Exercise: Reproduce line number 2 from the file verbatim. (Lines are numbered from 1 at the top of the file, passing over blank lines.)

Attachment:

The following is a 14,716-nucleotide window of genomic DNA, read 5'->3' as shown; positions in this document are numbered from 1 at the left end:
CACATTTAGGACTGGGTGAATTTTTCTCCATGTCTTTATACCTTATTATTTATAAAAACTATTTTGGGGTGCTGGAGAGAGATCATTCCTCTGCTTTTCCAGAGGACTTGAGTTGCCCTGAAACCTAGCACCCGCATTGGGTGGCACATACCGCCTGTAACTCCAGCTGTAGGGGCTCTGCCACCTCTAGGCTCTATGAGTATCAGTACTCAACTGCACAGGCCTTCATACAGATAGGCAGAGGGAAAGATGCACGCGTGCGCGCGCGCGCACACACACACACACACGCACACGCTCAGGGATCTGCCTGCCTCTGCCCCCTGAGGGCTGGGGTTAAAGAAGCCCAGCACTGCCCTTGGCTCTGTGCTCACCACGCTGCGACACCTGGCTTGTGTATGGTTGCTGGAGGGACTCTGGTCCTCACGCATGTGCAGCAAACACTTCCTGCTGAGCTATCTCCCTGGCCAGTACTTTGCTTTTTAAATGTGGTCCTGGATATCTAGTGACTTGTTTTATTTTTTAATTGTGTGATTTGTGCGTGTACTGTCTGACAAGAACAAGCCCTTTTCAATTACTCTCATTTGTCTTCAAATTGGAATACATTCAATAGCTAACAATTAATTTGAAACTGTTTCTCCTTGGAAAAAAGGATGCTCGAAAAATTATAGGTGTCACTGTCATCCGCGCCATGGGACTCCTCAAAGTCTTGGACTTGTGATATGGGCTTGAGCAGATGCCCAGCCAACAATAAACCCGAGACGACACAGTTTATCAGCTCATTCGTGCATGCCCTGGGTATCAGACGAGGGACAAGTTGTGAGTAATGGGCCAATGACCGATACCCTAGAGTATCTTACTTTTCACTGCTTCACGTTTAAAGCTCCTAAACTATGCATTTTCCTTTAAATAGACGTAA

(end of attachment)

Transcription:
CACATTTAGGACTGGGTGAATTTTTCTCCATGTCTTTATACCTTATTATTTATAAAAACTATTTTGGGGTGCTGGAGAGAGATCATTCCTCTGCTTTTCCAGAGGACTTGAGTTGCCCTGAAACCTAGCACCCGCATTGGGTGGCACATACCGCCTGTAACTCCAGCTGTAGGGGCTCTGCCACCTCTAGGCTCTATGAGTATCAGTACTCAACTGCACAGGCCTTCATACAGATAGGCAGAGGGAAAGATGCACGCGTGCGCGCGCGCGCACACACACACACACACGCACACGCTCAGGGATCTGCCTGCCTCTGCCCCCTGAGGGCTGGGGTTAAAGAAGCCCAGCACTGCCCTTGGCTCTGTGCTCACCACGCTGCGACACCTGGCTTGTGTATGGTTGCTGGAGGGACTCTGGTCCTCACGCATGTGCAGCAAACACTTCCTGCTGAGCTATCTCCCTGGCCAGTACTTTGCTTTTTAAATGTGGTCCTGGATATCTAGTGACTTGTTTTATTTTTTAATTGTGTGATTTGTGCGTGTACTGTCTGACAAGAACAAGCCCTTTTCAATTACTCTCATTTGTCTTCAAATTGGAATACATTCAATAGCTAACAATTAATTTGAAACTGTTTCTCCTTGGAAAAAAGGATGCTCGAAAAATTATAGGTGTCACTGTCATCCGCGCCATGGGACTCCTCAAAGTCTTGGACTTGTGATATGGGCTTGAGCAGATGCCCAGCCAACAATAAACCCGAGACGACACAGTTTATCAGCTCATTCGTGCATGCCCTGGGTATCAGACGAGGGACAAGTTGTGAGTAATGGGCCAATGACCGATACCCTAGAGTATCTTACTTTTCACTGCTTCACGTTTAAAGCTCCTAAACTATGCATTTTCCTTTAAATAGACGTAA